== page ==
Sunday, February 20, 2011

My first Outdoor Market... a valuable lesson

So I finally did it. I stepped up and bought a table at a local outdoor market. It was sponsored by a local consignment shop that specializes in local artisans handmade goods.
The market had been gaining a solid reputation in the area as a place to get unusual gifts and objects. The store itself is a lovely eclectic mix of jewelry, clothing, and even miniature welded coffins that weigh about 25 pounds.

I signed up in December for a space in the pre-Valentines day market in February. The first bad sign was that the post card the shop sent out in late January to its mailing list (AND email list) didn't show the date for the February outdoor market. It showed every other market date beginning in March, but MY market was left off in a printing error (and subsequently not caught by the shop owner.)
Despite this, and already having committed to the market and because I had already made about 25 new items specifically for the market, I kept moving forward.

One of the benefits of having signed up early for this market was that I as ALSO invited to set up a table the night before the market for our cities "First Friday Art Walk."
The first Friday of every month, all the local art galleries open their doors to the public. We have a surprising concentration of art galleries and private studios in the historical downtown area. Its an amazing night! Needless to say I was tickled I was going to be a part of it.

I made 17 new kaleidoscopes (a feat in itself! Each one takes 5-12 hours depending on the design. THIS on top of a full time Monday through Friday job...) I also made about 30 pieces of jewelry, and over 40 new ornaments (or "suncatchers," if you must call them such) and decorative wall mirrors. I was worried that because my items have relatively low profiles that my shop would appear bare. So I conceived of various ways to display the ornaments to add interest if seen from a distance. Shopping at IKEA just 3 weeks before the market, I discovered 2 metal racks in the as-is section that I instantly knew was just what I needed.
The 2 racks were part of an assemble-yourself wire drawer storage towers. PERFECT!

So the night came for the art walk. I rushed home from work and packed up my little car and set up my table in the lovely courtyard of the shop (blessedly less than one block away from my home.)I was set up by 5 and the event ran until 10.

And I waited.

And it got cold. REALLY cold. Like the coldest night we had had.

And I made one sale. A $10 necklace. (But the girl that bought it was so excited about her purchase that it made the entire night worth the effort.)

It was funny that nearly everyone that picked up a kaleidoscope shook it and held it to their ear. They thought they were like rain sticks or rattles. I made a mental note that I needed a sign to point out they were OPTICAL art, not audio. LOL!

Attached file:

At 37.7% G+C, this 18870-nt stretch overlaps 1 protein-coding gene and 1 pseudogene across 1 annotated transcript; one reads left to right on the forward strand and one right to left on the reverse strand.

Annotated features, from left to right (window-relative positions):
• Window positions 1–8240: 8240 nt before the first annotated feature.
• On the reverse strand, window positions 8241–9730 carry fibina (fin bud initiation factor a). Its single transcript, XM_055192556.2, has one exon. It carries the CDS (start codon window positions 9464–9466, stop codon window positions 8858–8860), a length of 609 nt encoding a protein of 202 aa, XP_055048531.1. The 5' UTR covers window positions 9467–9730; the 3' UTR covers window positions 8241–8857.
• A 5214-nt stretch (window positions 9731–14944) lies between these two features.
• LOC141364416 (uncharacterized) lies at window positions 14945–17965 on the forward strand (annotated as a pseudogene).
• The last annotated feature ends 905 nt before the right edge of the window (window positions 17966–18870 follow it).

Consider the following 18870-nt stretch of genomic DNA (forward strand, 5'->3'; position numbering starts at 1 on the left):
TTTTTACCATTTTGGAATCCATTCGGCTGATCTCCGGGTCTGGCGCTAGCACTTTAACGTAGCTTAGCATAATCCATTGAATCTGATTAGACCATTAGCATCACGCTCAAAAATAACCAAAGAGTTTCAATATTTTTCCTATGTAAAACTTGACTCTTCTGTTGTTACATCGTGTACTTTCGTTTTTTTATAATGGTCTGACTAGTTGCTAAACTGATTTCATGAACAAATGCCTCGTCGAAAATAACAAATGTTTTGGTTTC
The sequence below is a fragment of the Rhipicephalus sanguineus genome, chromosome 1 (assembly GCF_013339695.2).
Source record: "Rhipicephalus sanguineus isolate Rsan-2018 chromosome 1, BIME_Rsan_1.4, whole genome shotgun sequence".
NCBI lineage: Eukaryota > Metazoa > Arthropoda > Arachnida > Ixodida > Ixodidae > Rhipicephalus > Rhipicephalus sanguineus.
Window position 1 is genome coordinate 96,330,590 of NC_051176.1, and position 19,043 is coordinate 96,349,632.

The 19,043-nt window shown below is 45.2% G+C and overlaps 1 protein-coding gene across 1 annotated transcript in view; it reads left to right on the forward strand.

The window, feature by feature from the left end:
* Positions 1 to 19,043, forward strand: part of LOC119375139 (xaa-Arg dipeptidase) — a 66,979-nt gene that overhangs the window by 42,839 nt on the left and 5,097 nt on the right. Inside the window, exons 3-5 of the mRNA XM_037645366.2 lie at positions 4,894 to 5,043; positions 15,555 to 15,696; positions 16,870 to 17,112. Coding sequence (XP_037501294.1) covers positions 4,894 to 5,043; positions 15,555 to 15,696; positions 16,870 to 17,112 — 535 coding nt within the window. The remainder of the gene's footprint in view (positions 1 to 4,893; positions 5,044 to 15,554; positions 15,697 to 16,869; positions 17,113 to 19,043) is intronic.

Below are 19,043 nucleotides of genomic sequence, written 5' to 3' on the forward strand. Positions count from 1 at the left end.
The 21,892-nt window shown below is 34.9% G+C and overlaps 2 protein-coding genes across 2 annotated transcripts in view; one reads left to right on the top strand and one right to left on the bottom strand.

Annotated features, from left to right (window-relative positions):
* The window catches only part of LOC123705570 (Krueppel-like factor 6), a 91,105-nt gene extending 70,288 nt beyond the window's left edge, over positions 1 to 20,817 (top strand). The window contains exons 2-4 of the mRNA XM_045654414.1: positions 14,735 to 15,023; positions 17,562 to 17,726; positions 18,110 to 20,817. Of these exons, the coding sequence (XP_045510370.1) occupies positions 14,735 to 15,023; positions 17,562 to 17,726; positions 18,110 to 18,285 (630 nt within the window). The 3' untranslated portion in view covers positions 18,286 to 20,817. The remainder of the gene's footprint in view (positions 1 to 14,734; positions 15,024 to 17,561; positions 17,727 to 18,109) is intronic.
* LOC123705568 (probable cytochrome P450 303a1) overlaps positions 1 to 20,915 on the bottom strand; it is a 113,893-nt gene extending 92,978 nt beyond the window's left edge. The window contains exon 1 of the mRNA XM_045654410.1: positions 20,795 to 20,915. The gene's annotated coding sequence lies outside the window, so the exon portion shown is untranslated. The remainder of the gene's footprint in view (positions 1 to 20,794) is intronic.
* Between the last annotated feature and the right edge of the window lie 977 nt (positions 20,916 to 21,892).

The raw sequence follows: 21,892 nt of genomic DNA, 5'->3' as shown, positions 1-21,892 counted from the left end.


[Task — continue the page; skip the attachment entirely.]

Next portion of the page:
The other displayed artists started to pack up about 9 when the temperature dropped to about 30 and the art walkers trickled to nothing. So, my brother came to help me pack up and then he stopped by one of the many wonderful food trucks (Short Stop BBQ) that frequent my neighborhood on weekends and he bought me french fries with Louisiana style pulled pork and bleu cheese coleslaw. I was a happy girl.

The next morning at 8 my friend Tommy came over to help me set up for the market. He brought Starbucks...bless his heart!

We set up my booth in a matter of minutes. Which was both a blessing and a cause of concern. It was indicative of how few items I actually had to display. The vendors around me were still still setting up by the time the first visitors were arriving at 10, their booths filled with stuff. Then I noticed that 75% of the vendors were vintage. Oh, dear, this wasn't going to be my crowd at all.

I made 3 sales that day, 2 of them to friends (thanks Tim and Veronica!!) who had stopped by to show their support.

We packed up at 3 (even though the sale was till 5) when there was a good hour where not a single person had strolled through the area.

On the plus side, I have LOTS of new items now for my Etsy shop, which I have been listing, slowly.

All in all, Im glad I did it. I needed to put myself out there. Next time I will be a bit more selective about the type of market I choose to sell. Now I have ideas galore on how to improve the visual pop of my booth. Next time will be better!

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About Me

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I peruse thrift shops like a junkie. I find such amazing things sometimes that I wanted to share them. I tinker with glass and a hot soldering iron as time allows. I have a collection of thousands of glass beads carefully selected and purchased with the excuse I will make jewelery, but I can't bear to part with a single bead. Not one!! So don't even ask! Ok, you can have one.